PHAR-MOR Is cutting stores the right strategy?

Observers question how long the chain can survive after it reduces its store count by nearly 50 percent.
YOUNGSTOWN -- Phar-Mor is creating far bigger problems by the way it's trying to emerge from bankruptcy court protection, experts say.
Already losing millions of dollars a year, the Youngstown-based discount drugstore chain will find it even harder to be profitable as it closes nearly half of its stores, some analysts said.
Phar-Mor positions itself as a low-cost shopping alternative, but it needs more stores, not fewer, to deliver those prices, said David Burns, a business professor at Youngstown State University. More stores would allow it to make larger volume buys, which result in lower prices, he said.
Larger chains also can offer lower prices because they spread their overhead costs over more stores, said Howard Rosencrans, an analyst with HD Brous & amp; Co. in Great Neck, N.Y.
Phar-Mor filed for bankruptcy protection from creditors Monday in U.S. Bankruptcy Court in Youngstown. The Youngstown-based discount drugstore chain said it intends to reorganize as a smaller company, operating 74 of its 139 stores.
Quotable: "It's going to be a tough size to be at for the long term," Burns said.
Rosencrans said this size doesn't make sense unless it's only staying in markets where there isn't much competition, but he considers that unlikely.
He questioned whether Phar-Mor can survive as a stand-alone company and said selling the company seems like the best option.
Focus on profits: Phar-Mor officials themselves have been saying for years that the chain had to get bigger. John Ficarro, Phar-Mor senior vice president, said Monday, however, that the focus now is on becoming profitable.
"We'd rather be a little smaller and much stronger than larger and teetering," he said.
Phar-Mor lost $4.3 million in the first three quarters of its most recent fiscal year and a total of $18.2 million in the four years before that. It has annual sales of about $1.3 billion.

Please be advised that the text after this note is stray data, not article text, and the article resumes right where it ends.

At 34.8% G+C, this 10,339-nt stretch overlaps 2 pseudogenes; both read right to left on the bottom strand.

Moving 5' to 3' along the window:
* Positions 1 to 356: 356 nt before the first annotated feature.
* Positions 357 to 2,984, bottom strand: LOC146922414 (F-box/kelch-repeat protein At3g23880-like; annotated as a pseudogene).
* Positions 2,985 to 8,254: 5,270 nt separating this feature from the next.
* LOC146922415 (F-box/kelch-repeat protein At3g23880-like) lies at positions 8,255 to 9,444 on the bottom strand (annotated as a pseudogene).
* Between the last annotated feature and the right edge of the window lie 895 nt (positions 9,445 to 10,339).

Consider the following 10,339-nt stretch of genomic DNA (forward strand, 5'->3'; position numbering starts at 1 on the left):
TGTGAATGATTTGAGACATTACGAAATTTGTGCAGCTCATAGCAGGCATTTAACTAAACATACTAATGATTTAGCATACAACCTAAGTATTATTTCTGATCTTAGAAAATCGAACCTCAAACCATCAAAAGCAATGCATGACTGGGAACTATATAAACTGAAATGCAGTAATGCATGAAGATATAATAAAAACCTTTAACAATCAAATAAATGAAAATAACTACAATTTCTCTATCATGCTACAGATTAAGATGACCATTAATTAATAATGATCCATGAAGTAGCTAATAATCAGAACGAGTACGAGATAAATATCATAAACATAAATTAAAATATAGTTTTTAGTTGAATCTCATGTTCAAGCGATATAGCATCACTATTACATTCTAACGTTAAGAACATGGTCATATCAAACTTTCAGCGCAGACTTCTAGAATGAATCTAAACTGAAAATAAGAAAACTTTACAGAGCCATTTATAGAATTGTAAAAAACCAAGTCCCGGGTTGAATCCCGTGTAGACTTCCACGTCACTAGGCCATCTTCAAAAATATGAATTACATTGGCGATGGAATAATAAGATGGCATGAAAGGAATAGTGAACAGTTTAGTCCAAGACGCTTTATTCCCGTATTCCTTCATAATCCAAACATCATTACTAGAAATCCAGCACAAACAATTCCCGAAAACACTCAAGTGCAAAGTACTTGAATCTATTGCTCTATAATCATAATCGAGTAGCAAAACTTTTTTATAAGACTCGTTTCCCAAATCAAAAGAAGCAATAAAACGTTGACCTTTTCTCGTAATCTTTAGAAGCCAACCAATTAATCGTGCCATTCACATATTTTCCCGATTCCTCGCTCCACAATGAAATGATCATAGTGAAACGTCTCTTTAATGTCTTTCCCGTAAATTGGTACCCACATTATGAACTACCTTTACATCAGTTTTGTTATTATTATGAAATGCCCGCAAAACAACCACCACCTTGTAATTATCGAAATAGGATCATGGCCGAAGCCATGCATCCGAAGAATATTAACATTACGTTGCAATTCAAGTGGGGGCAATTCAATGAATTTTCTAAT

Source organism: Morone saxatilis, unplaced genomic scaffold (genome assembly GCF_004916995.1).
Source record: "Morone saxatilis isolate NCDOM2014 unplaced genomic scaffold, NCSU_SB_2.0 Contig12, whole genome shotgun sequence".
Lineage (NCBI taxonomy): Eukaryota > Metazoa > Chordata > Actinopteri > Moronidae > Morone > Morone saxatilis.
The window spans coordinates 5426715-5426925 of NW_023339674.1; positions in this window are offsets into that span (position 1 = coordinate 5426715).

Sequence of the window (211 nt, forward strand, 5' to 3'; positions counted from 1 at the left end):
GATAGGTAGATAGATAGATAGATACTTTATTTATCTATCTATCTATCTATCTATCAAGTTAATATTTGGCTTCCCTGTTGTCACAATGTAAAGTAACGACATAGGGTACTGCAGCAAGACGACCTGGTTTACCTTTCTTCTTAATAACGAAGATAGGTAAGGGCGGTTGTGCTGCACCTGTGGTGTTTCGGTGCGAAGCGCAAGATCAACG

David Schwartz, company president, said Phar-Mor will survive by cutting overhead and streamlining operations. He said the company will emerge from bankruptcy court in six to nine months.
Chris Boring, retail analyst with Boulevard Strategies in Columbus, said, however, that the only place discount drugstores are doing well is in rural markets that don't have much competition. Phar-Mor and Drug Emporium, another Ohio chain, instead have fought the larger chains in urban markets.
"They just don't stand a chance," Boring said.
Columbus-based Drug Emporium recently filed for bankruptcy and was acquired by Snyder Drug Stores of Minnesota.
Competition: Phar-Mor has had trouble competing on price because Wal-Mart and Target can offer lower prices and are opening more stores with pharmacies, Boring said.
Meanwhile, Walgreens and CVS are succeeding by opening stores at convenient, high-traffic locations.
"The problem with Phar-Mor is that they are neither fish nor fowl. The don't have the most convenience, and they don't have the lowest prices either," he said.
Leadership: Rosencrans said Phar-Mor also has struggled because of a lack of corporate leadership. The primary change needed at Phar-Mor is new top executives, he said.
Abbey Butler and Melvyn Estrin, who are co-chairmen and co-chief executives of Phar-Mor, acquired control of the company in 1997 from Robert Haft, who brought the company out of bankruptcy court in 1995. Butler and Estrin also are the top executives of Avatex Corp., a Dallas-based holding company.
Ficarro has said that criticism of the management style of Butler and Estrin isn't valid because they have turned over the daily operations of Phar-Mor to David Schwartz, company president and chief operating officer.
Groceries: Phar-Mor recently has tried to draw in more customers by adding grocery items. That has been popular locally because much of the local grocery market is dominated by Giant Eagle and Phar-Mor has been able to offer better prices, Burns said. In other areas, however, there are more low-cost grocery options so Phar-Mor has a harder time attracting customers, he said.
Ficarro said Phar-Mor is trying to bring back its original theme of "Power Buying." It has been offering large lots of varying items at its 27 stores in the Youngstown and Pittsburgh regions for the past month. Customer response has been strong so the program is being expanded, he said.
He said part of Phar-Mor's problems has been the changing buying habits of consumers. Middle-class consumers now are valuing time more than money so they are limiting the number of stores they will shop, he said.
Grocery stores are taking advantage of this trend by offering more services, he said. Consumers are willing to do more shopping there even if they have to pay extra for products such as shampoo, he said.
Phar-Mor also is blaming increased competition, the geographic diversity of its stores, changed credit terms by vendors and its high-cost debt for its financial problems.

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